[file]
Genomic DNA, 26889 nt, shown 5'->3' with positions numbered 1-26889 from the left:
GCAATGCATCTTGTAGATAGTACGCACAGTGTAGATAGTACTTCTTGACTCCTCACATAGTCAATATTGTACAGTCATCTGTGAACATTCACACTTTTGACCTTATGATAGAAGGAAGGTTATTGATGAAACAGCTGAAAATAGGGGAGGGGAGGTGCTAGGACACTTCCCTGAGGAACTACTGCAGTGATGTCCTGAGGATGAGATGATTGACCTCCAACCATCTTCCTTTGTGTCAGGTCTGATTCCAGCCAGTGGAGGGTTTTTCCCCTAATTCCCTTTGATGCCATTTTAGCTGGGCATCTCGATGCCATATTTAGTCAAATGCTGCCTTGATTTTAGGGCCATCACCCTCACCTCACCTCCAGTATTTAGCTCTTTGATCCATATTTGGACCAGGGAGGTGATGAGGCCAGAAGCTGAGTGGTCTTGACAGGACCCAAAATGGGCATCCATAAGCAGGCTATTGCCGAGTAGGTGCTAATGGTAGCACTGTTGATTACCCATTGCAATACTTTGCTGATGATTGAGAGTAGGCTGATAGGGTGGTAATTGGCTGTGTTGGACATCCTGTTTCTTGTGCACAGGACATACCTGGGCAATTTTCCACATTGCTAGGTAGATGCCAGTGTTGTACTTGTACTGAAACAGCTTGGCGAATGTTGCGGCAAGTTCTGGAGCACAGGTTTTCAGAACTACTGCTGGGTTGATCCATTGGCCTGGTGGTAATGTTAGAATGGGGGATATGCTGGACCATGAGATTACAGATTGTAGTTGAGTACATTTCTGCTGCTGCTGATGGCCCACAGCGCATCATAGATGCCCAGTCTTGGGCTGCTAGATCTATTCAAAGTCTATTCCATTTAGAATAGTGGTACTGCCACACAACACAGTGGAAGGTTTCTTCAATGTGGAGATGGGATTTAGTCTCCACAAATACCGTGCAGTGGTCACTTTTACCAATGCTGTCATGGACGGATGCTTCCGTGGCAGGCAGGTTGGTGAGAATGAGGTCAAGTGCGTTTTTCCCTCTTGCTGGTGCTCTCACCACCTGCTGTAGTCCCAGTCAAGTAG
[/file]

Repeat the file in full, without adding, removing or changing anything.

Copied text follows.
Genomic DNA, 26889 nt, shown 5'->3' with positions numbered 1-26889 from the left:
GCAATGCATCTTGTAGATAGTACGCACAGTGTAGATAGTACTTCTTGACTCCTCACATAGTCAATATTGTACAGTCATCTGTGAACATTCACACTTTTGACCTTATGATAGAAGGAAGGTTATTGATGAAACAGCTGAAAATAGGGGAGGGGAGGTGCTAGGACACTTCCCTGAGGAACTACTGCAGTGATGTCCTGAGGATGAGATGATTGACCTCCAACCATCTTCCTTTGTGTCAGGTCTGATTCCAGCCAGTGGAGGGTTTTTCCCCTAATTCCCTTTGATGCCATTTTAGCTGGGCATCTCGATGCCATATTTAGTCAAATGCTGCCTTGATTTTAGGGCCATCACCCTCACCTCACCTCCAGTATTTAGCTCTTTGATCCATATTTGGACCAGGGAGGTGATGAGGCCAGAAGCTGAGTGGTCTTGACAGGACCCAAAATGGGCATCCATAAGCAGGCTATTGCCGAGTAGGTGCTAATGGTAGCACTGTTGATTACCCATTGCAATACTTTGCTGATGATTGAGAGTAGGCTGATAGGGTGGTAATTGGCTGTGTTGGACATCCTGTTTCTTGTGCACAGGACATACCTGGGCAATTTTCCACATTGCTAGGTAGATGCCAGTGTTGTACTTGTACTGAAACAGCTTGGCGAATGTTGCGGCAAGTTCTGGAGCACAGGTTTTCAGAACTACTGCTGGGTTGATCCATTGGCCTGGTGGTAATGTTAGAATGGGGGATATGCTGGACCATGAGATTACAGATTGTAGTTGAGTACATTTCTGCTGCTGCTGATGGCCCACAGCGCATCATAGATGCCCAGTCTTGGGCTGCTAGATCTATTCAAAGTCTATTCCATTTAGAATAGTGGTACTGCCACACAACACAGTGGAAGGTTTCTTCAATGTGGAGATGGGATTTAGTCTCCACAAATACCGTGCAGTGGTCACTTTTACCAATGCTGTCATGGACGGATGCTTCCGTGGCAGGCAGGTTGGTGAGAATGAGGTCAAGTGCGTTTTTCCCTCTTGCTGGTGCTCTCACCACCTGCTGTAGTCCCAGTCAAGTAG